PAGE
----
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“Transparency … is crucial to establishing trust among all countries” on climate change

That keystone section in the carefully parsed language in last week’s Paris landmark climate change accord leads to this assertion:

The historic Paris accord  presents an epic opportunity for nations and the private sector implementing the accord to apply this central sociological discipline: Policy/action/two-way communication is the essence of successful public relations (literally, “relations with the public”). 

The Paris statement on transparency reads:

 “In order to build mutual trust and confidence and to promote effective implementation, an enhanced transparency framework for action and support, with built-in flexibility which takes into account Parties’ different capacities and builds upon collective experience is established.”

That commitment, with the many other seminal agreements in the accord, is critical on three levels: The trust for effective implementation that will come from monitoring, verifying and reporting; the sharing of creative methods to reduce emissions; and the vital need for long term public support in countries around the world.

At the governance level, each signatory nation will have to address this agenda in its “public relations, writ large” communications. They must be steadfast in addressing this “fundamental change in the geopolitics of climate change”.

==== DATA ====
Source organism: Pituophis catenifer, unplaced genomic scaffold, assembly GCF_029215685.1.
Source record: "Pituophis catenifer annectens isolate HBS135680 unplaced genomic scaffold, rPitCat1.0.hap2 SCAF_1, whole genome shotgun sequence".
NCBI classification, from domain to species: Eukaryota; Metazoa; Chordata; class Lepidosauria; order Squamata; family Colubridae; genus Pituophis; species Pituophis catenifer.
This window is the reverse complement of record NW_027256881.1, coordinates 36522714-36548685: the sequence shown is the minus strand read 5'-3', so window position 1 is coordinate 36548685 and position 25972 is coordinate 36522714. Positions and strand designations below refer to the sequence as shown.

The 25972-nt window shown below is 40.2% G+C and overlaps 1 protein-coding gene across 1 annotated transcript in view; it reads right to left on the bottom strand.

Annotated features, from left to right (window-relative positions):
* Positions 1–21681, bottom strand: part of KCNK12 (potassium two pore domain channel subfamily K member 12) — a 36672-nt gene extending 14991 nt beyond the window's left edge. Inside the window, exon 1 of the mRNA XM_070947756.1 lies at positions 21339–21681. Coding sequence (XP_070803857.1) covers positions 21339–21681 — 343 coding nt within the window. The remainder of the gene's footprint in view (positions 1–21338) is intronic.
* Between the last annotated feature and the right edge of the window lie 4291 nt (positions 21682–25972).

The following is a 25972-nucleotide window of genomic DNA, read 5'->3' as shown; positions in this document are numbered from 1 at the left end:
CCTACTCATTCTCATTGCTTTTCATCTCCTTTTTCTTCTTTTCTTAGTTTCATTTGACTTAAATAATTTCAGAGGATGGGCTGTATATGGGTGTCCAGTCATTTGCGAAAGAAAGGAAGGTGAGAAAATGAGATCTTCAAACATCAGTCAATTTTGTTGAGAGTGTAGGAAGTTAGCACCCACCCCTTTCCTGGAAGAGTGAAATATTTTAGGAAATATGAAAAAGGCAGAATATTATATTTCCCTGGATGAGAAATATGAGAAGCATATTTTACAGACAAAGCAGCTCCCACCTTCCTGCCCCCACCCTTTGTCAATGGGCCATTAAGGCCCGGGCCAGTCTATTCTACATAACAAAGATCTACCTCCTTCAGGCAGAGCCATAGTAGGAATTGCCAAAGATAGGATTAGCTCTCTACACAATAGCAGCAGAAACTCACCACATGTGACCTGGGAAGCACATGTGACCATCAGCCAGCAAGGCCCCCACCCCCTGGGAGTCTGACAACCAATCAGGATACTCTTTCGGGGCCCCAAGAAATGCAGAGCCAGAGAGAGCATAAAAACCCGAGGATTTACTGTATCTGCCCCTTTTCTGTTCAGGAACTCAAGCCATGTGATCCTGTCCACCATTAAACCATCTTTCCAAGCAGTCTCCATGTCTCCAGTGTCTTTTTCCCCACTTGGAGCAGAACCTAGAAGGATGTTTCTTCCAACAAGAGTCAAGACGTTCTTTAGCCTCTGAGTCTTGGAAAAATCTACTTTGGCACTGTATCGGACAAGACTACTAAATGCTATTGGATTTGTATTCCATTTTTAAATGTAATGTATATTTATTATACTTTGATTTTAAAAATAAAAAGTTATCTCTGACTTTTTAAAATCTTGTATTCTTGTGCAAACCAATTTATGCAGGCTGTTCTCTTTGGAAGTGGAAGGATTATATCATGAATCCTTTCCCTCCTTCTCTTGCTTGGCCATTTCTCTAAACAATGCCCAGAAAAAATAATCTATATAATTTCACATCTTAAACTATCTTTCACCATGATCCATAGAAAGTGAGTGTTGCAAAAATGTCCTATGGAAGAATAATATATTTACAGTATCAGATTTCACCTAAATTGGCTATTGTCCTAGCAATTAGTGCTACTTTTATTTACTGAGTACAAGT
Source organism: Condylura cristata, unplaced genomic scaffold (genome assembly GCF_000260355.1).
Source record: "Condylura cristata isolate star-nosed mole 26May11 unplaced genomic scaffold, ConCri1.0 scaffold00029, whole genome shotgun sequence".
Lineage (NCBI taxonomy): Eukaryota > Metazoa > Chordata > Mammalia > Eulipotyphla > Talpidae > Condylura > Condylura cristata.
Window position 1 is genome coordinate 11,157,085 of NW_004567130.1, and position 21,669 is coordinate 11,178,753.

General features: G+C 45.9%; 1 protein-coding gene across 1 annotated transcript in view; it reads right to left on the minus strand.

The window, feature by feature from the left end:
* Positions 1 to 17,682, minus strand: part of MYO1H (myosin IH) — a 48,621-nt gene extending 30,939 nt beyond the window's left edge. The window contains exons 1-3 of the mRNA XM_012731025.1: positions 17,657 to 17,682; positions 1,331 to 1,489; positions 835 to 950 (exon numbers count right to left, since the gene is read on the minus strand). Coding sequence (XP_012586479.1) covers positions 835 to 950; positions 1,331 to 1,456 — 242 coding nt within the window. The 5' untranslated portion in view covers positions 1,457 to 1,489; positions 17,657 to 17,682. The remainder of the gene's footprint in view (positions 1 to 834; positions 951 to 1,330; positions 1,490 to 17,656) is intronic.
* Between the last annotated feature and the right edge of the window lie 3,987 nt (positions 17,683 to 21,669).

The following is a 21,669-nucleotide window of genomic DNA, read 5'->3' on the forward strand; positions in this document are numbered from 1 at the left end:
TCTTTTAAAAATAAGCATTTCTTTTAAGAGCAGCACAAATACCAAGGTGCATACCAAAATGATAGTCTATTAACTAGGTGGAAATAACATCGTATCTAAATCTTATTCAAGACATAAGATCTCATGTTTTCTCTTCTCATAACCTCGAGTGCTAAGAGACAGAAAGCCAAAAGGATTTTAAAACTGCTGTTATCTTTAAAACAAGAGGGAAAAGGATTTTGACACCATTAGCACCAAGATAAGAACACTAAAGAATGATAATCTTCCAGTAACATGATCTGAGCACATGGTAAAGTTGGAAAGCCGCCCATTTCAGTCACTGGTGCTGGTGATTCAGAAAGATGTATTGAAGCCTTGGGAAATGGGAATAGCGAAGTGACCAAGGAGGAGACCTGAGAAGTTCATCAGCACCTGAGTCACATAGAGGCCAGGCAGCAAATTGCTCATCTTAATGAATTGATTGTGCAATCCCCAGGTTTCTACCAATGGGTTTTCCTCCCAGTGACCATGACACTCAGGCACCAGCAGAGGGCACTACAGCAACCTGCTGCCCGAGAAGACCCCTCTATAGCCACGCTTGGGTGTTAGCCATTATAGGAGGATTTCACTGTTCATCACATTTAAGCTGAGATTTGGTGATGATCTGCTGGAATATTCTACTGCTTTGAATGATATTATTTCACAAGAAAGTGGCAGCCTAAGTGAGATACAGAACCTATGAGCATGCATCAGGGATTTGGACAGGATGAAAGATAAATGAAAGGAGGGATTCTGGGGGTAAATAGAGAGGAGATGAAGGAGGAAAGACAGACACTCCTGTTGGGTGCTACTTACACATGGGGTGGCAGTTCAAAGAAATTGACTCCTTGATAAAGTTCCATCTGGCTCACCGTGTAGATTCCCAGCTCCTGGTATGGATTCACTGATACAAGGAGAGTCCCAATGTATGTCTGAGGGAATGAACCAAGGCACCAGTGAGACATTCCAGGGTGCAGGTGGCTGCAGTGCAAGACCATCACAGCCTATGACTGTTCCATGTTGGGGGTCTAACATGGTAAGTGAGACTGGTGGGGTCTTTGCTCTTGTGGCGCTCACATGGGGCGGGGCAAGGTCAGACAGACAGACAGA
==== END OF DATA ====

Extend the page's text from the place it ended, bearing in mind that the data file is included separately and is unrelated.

In the private sector, companies and investors must act on “a signal to industry to go green in an era of carbon reduction“. Of course, many have already manifested this commitment . Such commitments for business action — and communication — can be seen as derivative of Arthur Page Society’s “The Authentic Enterprise” 2007 (sic) study “to examine the evolving role of the senior communication executive in 21st century business”.

In summary:

It is not hyperbolic to say that the nations of the world have genuinely pledged to address the existential challenge of climate change. However, it is also not an exaggeration to acknowledge that so universal a commitment bares within it the challenges — dangers — of prospective lack of faith, inadequate resources and diversion by other macro needs and failings.

A global dialogue on implementation has begun. At many levels of society, public relations  experts have a rare opportunity — and obligation — to participate in that discourse.